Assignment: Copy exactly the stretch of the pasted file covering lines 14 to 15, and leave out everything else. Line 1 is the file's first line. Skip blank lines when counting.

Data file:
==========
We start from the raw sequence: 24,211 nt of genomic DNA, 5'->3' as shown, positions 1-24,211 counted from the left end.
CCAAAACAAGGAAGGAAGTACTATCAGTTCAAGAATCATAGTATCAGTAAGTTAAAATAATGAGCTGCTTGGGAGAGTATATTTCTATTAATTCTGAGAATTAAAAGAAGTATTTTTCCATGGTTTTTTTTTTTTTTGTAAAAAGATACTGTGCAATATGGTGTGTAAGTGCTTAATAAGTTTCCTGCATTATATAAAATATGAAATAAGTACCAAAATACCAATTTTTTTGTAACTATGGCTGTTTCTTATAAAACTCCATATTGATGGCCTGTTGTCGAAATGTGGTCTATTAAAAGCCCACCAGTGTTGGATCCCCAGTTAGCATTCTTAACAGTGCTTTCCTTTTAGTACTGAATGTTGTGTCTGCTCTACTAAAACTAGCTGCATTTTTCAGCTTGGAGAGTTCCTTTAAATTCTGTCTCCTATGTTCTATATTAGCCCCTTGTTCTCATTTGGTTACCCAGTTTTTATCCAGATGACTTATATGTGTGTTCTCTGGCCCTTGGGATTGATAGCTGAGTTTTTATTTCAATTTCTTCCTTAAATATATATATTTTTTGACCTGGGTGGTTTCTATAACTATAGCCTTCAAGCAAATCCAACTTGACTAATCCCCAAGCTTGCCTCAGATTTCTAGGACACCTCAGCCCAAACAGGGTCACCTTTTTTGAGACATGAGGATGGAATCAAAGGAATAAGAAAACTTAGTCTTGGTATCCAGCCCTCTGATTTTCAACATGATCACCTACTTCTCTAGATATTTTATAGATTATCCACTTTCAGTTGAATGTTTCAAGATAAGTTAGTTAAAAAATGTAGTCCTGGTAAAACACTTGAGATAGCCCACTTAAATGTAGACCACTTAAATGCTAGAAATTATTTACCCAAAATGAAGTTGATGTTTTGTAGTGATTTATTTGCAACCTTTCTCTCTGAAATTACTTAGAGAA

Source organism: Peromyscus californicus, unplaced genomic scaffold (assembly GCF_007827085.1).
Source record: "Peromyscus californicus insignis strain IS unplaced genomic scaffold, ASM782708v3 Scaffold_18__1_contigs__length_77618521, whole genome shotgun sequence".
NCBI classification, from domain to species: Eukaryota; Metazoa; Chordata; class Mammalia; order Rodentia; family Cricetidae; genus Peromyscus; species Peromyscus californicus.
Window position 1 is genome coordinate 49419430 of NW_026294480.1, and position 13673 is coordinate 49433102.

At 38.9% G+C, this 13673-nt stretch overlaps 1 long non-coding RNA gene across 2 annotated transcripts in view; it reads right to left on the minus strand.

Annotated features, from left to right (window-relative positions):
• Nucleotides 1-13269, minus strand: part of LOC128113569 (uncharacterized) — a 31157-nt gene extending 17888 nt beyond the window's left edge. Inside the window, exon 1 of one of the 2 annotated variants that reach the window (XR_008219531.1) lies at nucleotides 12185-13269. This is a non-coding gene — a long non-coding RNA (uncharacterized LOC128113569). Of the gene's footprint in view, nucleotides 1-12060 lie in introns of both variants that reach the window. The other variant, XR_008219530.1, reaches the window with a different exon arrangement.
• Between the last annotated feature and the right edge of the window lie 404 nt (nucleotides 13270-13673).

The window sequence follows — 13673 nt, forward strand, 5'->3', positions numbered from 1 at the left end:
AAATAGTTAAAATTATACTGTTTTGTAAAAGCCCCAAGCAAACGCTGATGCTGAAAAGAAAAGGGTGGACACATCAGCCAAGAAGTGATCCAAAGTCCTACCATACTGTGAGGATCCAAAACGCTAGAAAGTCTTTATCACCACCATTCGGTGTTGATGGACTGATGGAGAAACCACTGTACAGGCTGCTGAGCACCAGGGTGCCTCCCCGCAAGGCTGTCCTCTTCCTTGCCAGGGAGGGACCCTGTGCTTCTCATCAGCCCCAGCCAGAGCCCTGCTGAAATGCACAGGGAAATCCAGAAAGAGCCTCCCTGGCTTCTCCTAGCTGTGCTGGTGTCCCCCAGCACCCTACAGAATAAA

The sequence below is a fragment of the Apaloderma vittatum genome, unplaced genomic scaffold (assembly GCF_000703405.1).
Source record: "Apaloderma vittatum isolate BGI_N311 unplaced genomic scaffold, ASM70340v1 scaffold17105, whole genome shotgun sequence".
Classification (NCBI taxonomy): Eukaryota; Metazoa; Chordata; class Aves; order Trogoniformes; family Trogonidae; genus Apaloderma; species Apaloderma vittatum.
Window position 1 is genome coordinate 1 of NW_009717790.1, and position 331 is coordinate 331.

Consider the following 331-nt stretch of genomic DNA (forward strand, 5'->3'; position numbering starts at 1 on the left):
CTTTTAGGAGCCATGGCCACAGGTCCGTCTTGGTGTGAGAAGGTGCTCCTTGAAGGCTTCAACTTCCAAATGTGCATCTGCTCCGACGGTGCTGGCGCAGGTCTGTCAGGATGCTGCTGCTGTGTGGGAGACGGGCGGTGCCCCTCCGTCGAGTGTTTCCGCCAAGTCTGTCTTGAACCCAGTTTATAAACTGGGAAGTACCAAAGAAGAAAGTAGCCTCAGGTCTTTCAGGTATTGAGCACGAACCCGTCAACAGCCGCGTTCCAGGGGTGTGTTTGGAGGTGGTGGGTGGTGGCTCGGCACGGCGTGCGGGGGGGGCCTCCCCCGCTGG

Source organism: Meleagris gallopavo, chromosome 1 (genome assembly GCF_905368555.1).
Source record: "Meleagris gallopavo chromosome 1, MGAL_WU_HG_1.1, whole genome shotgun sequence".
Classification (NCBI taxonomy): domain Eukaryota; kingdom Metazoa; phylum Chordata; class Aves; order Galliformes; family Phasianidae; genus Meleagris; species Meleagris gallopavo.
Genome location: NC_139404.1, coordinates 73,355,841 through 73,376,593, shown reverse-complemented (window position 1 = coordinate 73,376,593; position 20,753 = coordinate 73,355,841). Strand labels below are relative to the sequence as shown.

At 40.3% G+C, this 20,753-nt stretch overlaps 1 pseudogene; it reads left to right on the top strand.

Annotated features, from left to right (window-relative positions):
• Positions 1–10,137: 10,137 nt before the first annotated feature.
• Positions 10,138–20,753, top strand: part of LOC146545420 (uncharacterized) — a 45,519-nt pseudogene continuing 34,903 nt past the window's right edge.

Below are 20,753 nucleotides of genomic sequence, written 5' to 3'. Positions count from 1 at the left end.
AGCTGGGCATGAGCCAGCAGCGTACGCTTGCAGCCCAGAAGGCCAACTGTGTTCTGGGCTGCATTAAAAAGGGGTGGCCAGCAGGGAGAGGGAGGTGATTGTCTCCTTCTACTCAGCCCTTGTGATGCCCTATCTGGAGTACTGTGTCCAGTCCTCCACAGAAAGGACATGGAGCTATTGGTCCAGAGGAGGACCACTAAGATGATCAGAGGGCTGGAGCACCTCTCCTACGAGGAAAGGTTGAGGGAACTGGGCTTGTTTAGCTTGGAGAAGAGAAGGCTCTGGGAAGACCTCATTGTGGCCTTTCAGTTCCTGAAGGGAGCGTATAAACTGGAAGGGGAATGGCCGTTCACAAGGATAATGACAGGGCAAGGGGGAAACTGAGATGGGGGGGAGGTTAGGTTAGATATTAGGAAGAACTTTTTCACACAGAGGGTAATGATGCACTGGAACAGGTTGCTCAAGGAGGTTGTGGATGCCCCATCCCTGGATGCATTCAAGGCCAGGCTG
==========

Source record: "Apaloderma vittatum isolate BGI_N311 unplaced genomic scaffold, ASM70340v1 scaffold17105, whole genome shotgun sequence".
Classification (NCBI taxonomy): Eukaryota; Metazoa; Chordata; class Aves; order Trogoniformes; family Trogonidae; genus Apaloderma; species Apaloderma vittatum.